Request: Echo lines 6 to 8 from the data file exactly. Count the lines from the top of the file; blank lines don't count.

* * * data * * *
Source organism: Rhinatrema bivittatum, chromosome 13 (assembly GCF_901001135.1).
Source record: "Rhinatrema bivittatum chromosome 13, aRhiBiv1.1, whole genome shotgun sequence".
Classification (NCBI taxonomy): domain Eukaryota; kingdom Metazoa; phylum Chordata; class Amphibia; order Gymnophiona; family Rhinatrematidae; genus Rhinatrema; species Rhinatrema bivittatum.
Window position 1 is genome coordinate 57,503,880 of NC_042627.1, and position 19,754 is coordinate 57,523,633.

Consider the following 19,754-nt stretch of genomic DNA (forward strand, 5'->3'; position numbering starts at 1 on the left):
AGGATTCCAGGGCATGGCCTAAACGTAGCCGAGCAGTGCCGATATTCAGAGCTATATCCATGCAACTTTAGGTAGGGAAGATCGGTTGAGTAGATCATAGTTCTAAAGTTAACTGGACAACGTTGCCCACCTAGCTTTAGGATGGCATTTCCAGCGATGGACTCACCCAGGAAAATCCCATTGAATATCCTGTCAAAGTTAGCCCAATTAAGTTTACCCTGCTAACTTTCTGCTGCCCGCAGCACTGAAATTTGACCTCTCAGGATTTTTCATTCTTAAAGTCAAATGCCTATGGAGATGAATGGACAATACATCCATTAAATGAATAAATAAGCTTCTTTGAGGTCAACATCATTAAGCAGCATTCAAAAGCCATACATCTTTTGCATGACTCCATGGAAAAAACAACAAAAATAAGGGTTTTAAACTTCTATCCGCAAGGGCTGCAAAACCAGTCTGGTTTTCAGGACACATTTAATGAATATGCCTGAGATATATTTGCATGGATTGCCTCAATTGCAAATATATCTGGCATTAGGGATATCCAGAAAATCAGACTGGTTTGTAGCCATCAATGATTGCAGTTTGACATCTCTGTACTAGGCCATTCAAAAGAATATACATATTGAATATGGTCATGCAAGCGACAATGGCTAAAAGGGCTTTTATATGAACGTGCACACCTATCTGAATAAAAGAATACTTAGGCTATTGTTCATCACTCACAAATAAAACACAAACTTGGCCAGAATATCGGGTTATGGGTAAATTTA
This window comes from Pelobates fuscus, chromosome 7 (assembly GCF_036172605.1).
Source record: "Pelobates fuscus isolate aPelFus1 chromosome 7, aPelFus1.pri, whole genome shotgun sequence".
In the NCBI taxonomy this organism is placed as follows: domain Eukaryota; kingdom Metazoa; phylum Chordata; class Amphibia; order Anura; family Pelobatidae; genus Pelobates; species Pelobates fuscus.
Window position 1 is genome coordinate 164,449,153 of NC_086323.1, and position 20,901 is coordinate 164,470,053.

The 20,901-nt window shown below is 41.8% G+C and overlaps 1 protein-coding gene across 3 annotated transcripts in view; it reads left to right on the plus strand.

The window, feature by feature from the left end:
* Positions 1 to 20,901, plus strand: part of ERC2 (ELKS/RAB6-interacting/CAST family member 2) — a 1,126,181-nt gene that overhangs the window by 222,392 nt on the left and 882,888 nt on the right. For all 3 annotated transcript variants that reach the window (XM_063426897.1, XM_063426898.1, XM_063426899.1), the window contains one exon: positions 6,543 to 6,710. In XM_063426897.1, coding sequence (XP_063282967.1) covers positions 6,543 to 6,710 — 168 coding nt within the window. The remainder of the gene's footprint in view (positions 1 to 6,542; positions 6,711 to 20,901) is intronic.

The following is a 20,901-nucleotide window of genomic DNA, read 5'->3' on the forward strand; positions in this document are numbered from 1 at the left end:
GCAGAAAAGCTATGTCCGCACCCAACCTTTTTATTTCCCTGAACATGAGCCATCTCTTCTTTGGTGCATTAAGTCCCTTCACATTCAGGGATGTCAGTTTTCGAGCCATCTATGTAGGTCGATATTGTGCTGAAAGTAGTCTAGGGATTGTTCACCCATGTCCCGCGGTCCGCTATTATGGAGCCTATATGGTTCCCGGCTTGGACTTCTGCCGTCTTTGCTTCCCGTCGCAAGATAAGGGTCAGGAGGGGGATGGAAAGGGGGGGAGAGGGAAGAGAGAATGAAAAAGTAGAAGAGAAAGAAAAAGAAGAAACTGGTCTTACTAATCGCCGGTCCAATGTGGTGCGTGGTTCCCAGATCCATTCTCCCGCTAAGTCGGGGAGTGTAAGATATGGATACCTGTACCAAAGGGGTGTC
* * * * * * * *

AGGATTCCAGGGCATGGCCTAAACGTAGCCGAGCAGTGCCGATATTCAGAGCTATATCCATGCAACTTTAGGTAGGGAAGATCGGTTGAGTAGATCATAGTTCTAAAGTTAACTGGACAACGTTGCCCACCTAGCTTTAGGATGGCATTTCCAGCGATGGACTCACCCAGGAAAATCCCATTGAATATCCTGTCAAAGTTAGCCCAATTAAGTTTACCCTGCTAACTTTCTGCTGCCCGCAGCACTGAAATTTGACCTCTCAGGATTTTTCATTCTTAAAGTCAAATGCCTATGGAGATGAATGGACAATACATCCATTAAATGAATAAATAAGCTTCTTTGAGGTCAACATCATTAAGCAGCATTCAAAAGCCATACATCTTTTGCATGACTCCATGGAAAAAACAACAAAAATAAGGGTTTTAAACTTCTATCCGCAAGGGCTGCAAAACCAGTCTGGTTTTCAGGACACATTTAATGAATATGCCTGAGATATATTTGCATGGATTGCCTCAATTGCAAATATATCTGGCATTAGGGATATCCAGAAAATCAGACTGGTTTGTAGCCATCAATGATTGCAGTTTGACATCTCTGTACTAGGCCATTCAAAAGAATATACATATTGAATATGGTCATGCAAGCGACAATGGCTAAAAGGGCTTTTATATGAACGTGCACACCTATCTGAATAAAAGAATACTTAGGCTATTGTTCATCACTCACAAATAAAACACAAACTTGGCCAGAATATCGGGTTATGGGTAAATTTA
This window comes from Pelobates fuscus, chromosome 7 (assembly GCF_036172605.1).
Source record: "Pelobates fuscus isolate aPelFus1 chromosome 7, aPelFus1.pri, whole genome shotgun sequence".